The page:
I suspect that everyone, or almost everyone, has experienced among their interaction with acquaintances the fact that, with some combinations of individuals, the two or more parties in question mutually enjoy the passage of time together, while among other combinations of individuals, the two or more parties find the common passing of time together to be irritating, unpleasant, or otherwise unfulfilling. The former is a welcome kind of chemistry, while the latter is an unwelcome (but also inevitable) kind of chemistry.

There are also obvious cases of asymmetry, when one party to the shared passage of time finds the experience rewarding, while another party to the same shared temporal frame of reference finds the experience unrewarding or even odious. Here the temporal frame of reference is identical, but the subjective experience of that shared time is sharply distinct. Such are what Shakespeare called the pangs of despised love.

In my post ecological temporality, in which I developed Urie Bronfenbrenner’s bio-ecological model, specifically expanding and extending the ecological treatment of time, I distinguished levels of temporality parallel to Bronfenbrenner’s distinction between levels of bio-ecology. Thus what Husserl called internal time consciousness I called micro-temporality, and the interaction of micro-temporalities begets meso-temporality.

Meso-temporality is social time, and another way to refer to social time would be to call it shared time. An isolated individual experiences the micro-temporality of internal time consciousness, and simply by being present in an environment experiences a rudimentary level of meso-temporality from the necessary interaction of an organism with its environment (the minimal form of rudimentary meso-temporality involves interaction with an inert environment, as, for example, knocking on a door).

Shared time is facilitated by secret-keeping. The young child who cannot yet keep a secret says things openly that impair social relationships. As children learn more above the social environment in which they find themselves, they learn, under penalty of social exclusion, what must be confined to Cartesian privacy, and what may be openly and freely shared. To blurt out socially inappropriate assertions with no concern for boundaries of privacy — both one’s own privacy as well as the privacy of The Other — is to commit a social faux pas and to risk social exclusion. Being envious of social inclusion, children make an effort to train themselves in the boundaries of polite expression, and in so doing they are forced to cultivate a consciousness of the Cartesian privacy of The Other, which is another important threshold on the way to mature time consciousness. The recognize the Cartesian privacy of the other is to recognize the internal time consciousness of The Other. Thus one’s own emerging micro-temporality is placed in the context of the other’s inferred micro-temporality, which together and jointly constitute social time.

The social time or meso-temporality that emerges from a common temporal frame of reference for two or more individuals possessing internal time consciousness is perhaps distinct from that meso-temporality emergent from the micro-temporality of internal time consciousness in the context of an inert, non-conscious environment. Thus meso-temporality may take a variety of forms. Meso-temporality simpliciter may be taken as the interaction of a micro-temporal agent with its environment. When that environment includes other micro-temporal agents and agents join in common action (or common inaction, for that matter), this is social time or share time. Thus social time is a subdivision of meso-temporality.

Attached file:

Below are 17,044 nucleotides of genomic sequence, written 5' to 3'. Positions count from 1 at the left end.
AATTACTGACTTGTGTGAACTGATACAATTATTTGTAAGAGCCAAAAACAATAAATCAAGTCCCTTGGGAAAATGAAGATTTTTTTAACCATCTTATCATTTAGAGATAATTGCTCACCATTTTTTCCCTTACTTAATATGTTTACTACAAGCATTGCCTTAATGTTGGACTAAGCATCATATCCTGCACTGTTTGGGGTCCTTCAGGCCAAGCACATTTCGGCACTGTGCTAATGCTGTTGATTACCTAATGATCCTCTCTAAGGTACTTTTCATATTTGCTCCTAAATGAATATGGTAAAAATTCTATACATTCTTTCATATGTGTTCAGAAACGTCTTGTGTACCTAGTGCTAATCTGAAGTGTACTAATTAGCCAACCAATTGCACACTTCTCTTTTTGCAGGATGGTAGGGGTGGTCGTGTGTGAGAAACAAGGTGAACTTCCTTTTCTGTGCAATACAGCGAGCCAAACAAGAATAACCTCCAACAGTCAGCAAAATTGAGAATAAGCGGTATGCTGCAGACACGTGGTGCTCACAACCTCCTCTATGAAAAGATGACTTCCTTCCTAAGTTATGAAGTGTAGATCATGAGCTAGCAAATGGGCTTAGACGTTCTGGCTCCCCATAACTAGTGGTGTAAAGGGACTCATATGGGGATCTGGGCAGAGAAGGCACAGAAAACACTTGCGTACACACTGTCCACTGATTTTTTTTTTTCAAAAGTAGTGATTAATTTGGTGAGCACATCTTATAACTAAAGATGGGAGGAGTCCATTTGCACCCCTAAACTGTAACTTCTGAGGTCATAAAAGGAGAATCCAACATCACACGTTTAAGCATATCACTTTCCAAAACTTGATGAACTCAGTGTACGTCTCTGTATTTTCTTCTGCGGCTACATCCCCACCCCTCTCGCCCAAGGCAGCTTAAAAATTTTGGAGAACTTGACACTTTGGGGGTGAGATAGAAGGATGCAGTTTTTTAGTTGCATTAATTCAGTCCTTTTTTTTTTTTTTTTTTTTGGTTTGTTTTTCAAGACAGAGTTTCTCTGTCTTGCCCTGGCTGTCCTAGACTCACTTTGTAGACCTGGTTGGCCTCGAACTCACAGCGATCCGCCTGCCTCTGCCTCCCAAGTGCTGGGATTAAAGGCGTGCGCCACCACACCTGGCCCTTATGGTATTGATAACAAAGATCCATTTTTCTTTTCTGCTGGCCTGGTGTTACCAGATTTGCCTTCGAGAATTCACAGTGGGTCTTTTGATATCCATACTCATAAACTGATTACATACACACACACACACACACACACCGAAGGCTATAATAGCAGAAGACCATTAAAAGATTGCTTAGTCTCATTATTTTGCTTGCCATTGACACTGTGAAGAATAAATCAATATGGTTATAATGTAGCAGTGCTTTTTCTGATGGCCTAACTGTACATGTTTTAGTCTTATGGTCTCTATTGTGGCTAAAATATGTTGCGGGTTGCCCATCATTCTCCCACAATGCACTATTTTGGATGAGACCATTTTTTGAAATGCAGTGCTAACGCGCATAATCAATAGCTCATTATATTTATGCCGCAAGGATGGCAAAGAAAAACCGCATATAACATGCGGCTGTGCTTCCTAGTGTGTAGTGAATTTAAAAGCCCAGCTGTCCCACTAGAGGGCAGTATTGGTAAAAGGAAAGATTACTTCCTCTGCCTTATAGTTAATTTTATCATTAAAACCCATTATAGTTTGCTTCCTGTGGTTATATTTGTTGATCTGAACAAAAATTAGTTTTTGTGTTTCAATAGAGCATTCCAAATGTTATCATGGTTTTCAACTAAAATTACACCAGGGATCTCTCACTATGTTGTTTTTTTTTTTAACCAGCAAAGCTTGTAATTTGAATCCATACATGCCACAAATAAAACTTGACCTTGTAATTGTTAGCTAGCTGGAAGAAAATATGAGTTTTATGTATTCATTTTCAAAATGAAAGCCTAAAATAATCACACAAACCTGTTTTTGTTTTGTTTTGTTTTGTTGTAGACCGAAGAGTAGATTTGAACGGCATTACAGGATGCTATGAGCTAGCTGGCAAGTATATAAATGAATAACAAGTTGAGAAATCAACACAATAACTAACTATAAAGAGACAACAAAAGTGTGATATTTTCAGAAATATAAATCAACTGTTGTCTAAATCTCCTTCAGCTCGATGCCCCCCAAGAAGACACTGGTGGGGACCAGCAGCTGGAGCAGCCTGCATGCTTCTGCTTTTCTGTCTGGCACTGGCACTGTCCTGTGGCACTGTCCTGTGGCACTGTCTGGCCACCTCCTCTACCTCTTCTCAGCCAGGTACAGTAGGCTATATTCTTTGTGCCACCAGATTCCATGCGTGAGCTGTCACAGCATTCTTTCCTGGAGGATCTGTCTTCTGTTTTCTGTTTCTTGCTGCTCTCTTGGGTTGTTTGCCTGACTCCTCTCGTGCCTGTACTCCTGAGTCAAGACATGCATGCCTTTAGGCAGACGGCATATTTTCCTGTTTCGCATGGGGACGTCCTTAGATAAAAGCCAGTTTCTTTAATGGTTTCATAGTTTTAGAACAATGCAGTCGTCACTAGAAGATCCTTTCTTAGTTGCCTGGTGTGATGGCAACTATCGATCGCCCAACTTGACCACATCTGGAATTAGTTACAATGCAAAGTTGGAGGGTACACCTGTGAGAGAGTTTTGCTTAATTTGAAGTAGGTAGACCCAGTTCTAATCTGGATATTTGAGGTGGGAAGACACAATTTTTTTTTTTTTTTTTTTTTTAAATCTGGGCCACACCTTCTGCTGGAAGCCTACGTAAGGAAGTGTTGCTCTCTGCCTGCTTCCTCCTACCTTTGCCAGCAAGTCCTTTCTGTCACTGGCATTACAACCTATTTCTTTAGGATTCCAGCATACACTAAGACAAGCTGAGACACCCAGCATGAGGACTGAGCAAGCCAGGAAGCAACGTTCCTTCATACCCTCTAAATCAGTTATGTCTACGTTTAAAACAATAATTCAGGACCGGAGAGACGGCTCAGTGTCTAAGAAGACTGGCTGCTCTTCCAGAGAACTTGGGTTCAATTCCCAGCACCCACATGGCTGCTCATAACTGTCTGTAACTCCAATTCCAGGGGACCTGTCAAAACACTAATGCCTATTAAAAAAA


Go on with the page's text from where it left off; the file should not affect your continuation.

The minimum condition for social time is two conscious individuals. Two micro-temporalities functioning in a common frame of temporal reference constitutes the first and simplest level of shared time, though shared time can be augmented with the addition of more conscious individuals and can grow until, for spatio-geographical reasons, a common frame of temporal reference is not longer possible. This meso-temporality that exceeds a common frame of temporality is meso-temporality of a higher order of magnitude, and thus constitutes exo-temporality. The interaction of meso-temporalities yields exo-temporality, which is the usually setting for “history” as this is usually understood. Herodotus and Thucydides write on the level of exo-temporality: the interaction and intersection of particular communities over space (a given geographical region) and time (a given period of history).

Returning to the interaction of micro- and meso-temporalities, we can see from the very different responses that individuals have to shared social time that this “functionality” in a shared temporal frame of reference can function in different ways for different individuals. Even when the shared temporal frame of reference is identical, the micro-temporality of consciousness usually remains clearly distinct from the shared time. That is to say, consciousness usually enjoys Cartesian privacy. This is the point of departure of Husserlian internal time consciousness.